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Bush Horror Series: Dead Meat

The roar of Duwiliella Waterfalls filled every ear in the vicinity, but something sorrowfully vivid filled every eye and nose. It also seemed that what happened, happened not too long ago and something might just be watching us…

The morning attested to how Half Day Bushwalks are just as exciting as Full Day Bushwalks. In reality, spotting something is really 50% tracking ingenuity and 50% dumb luck. Halfway through a challenging 3 hour bushwalk, we decided to detour down to the riverbed connected to the falls for a short and scenic break. Almost immediately we were accosted with a rancid odour so dreadful, we couldn’t help but gag. There, on the pathway leading to the riverbed, the mangled body of the Sri Lankan Sambar Deer (Rusa unicolor unicolor) – a subspecies of sambar deer that live in India and Sri Lanka. This subspecies is one of the biggest sambar deer species with the largest antlers, both in size and in body proportions. However, it wasn’t particularly the sight of a dead deer that made us take a cautious look around, it was the fact that the kill seemed suspiciously fresh. So, whatever killed it might still be in lurking in the area…

We inched closer and inspected the body to determine the cause and rough time of death. Frightened grey langurs howled in the distance as the wind swept up fallen leaves which seemed to grotesquely garnish the deer. Time seemed to slow down and the whole moment felt surreal.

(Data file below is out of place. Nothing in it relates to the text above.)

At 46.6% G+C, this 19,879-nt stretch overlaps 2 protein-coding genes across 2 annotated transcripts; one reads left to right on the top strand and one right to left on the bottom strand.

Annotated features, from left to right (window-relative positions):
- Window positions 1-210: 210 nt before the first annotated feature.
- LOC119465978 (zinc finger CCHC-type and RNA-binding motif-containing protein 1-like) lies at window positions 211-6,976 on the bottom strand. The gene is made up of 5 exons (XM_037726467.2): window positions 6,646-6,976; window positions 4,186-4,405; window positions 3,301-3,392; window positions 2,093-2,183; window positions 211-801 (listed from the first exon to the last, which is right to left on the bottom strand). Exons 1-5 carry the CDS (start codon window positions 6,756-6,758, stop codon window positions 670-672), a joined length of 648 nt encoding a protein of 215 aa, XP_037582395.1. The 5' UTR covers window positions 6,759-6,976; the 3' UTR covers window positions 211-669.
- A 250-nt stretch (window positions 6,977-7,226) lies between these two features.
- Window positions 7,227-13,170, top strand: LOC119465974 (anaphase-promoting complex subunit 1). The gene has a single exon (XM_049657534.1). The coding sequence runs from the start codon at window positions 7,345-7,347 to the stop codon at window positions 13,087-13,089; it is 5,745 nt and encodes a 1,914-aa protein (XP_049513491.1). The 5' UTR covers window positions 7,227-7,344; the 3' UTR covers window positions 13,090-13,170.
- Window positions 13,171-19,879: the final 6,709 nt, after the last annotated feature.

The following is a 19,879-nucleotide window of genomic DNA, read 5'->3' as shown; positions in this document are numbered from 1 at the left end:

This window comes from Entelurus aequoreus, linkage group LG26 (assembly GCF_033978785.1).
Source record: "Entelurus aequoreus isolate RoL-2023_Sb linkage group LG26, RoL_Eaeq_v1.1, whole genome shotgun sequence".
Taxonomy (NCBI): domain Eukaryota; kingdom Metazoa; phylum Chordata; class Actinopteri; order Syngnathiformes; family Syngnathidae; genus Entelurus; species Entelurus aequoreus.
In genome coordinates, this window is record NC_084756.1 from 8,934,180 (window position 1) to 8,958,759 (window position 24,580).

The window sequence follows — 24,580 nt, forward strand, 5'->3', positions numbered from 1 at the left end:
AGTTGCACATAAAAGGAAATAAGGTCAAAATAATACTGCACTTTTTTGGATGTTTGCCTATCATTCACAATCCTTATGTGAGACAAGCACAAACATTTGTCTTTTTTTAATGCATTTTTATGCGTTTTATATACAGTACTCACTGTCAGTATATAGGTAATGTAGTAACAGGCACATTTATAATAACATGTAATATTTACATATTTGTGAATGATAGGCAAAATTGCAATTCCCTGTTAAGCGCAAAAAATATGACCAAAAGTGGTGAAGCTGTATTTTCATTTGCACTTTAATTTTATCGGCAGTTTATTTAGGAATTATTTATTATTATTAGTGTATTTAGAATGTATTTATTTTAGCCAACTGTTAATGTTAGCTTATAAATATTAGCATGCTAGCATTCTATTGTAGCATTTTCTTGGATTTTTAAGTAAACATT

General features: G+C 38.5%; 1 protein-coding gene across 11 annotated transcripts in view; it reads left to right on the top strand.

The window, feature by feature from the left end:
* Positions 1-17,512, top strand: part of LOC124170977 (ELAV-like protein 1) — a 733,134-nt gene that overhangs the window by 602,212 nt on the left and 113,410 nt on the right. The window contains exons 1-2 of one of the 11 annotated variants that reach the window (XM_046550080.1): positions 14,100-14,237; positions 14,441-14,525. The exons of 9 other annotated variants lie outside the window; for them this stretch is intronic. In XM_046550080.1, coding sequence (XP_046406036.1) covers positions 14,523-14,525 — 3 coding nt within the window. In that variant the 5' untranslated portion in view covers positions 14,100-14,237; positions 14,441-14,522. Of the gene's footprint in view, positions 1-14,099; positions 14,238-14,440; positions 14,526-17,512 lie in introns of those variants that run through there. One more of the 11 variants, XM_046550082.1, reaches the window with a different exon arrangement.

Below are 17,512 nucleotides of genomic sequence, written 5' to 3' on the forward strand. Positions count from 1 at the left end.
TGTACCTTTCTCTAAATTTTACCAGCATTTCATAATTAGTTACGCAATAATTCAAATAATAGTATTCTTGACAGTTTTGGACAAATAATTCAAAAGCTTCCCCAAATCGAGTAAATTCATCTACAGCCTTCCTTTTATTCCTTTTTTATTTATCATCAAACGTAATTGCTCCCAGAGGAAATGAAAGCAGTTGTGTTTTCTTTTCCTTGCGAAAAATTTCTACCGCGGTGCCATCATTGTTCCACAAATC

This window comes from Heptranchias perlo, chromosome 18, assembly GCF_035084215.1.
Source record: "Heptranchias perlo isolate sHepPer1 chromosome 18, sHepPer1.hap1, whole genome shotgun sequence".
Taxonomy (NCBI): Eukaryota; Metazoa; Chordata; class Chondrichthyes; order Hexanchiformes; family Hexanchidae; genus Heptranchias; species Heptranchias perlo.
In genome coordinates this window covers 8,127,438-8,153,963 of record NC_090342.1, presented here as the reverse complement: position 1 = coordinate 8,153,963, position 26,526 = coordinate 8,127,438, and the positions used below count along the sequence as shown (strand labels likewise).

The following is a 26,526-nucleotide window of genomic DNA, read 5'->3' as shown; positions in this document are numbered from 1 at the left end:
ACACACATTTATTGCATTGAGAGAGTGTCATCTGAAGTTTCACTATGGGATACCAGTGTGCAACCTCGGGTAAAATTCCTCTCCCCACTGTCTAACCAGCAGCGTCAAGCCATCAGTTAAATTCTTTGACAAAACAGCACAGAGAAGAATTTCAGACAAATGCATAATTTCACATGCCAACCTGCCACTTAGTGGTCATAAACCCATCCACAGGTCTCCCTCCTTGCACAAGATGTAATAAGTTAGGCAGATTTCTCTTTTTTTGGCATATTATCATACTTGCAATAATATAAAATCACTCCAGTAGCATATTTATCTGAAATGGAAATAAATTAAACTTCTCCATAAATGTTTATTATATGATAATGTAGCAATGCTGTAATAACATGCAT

It was confirmed – attacked by a leopard, not too long ago. In a quiet and controlled state of urgency, Pubudu – a 3rd generation bushman who grew up in these forests – scouted and listened for predator activity. I tracked the alarm call of the grey langurs to a little over a kilometre south. After careful calibration of minute details, we heaved a sigh of relief. The leopard has long left its kill, and although leopards in the wild are sometimes unpredictable, most leopard-related stories end the same way; these big cats are more interested in avoiding humans by any means necessary, even at the cost of finishing breakfast.

Avi – Ahaspokuna Family Naturalist

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A H A S - P O K U N A

In the Sinhalese language (spoken in Sri Lanka), “Ahas” means “Sky” and “Pokuna” means “Pond” or “Pool”. Ahaspokuna is so named in reference to the lake here, high up in the hills, that is only fed by rain water. A former settlement that sprung up on its shores was subsequently also named “Ahaspokuna”. Today, the jungle tide has washed over where people once lived and the camp provides a wilderness retreat for those in search of something different.
Ahaspokuna by Eco Team

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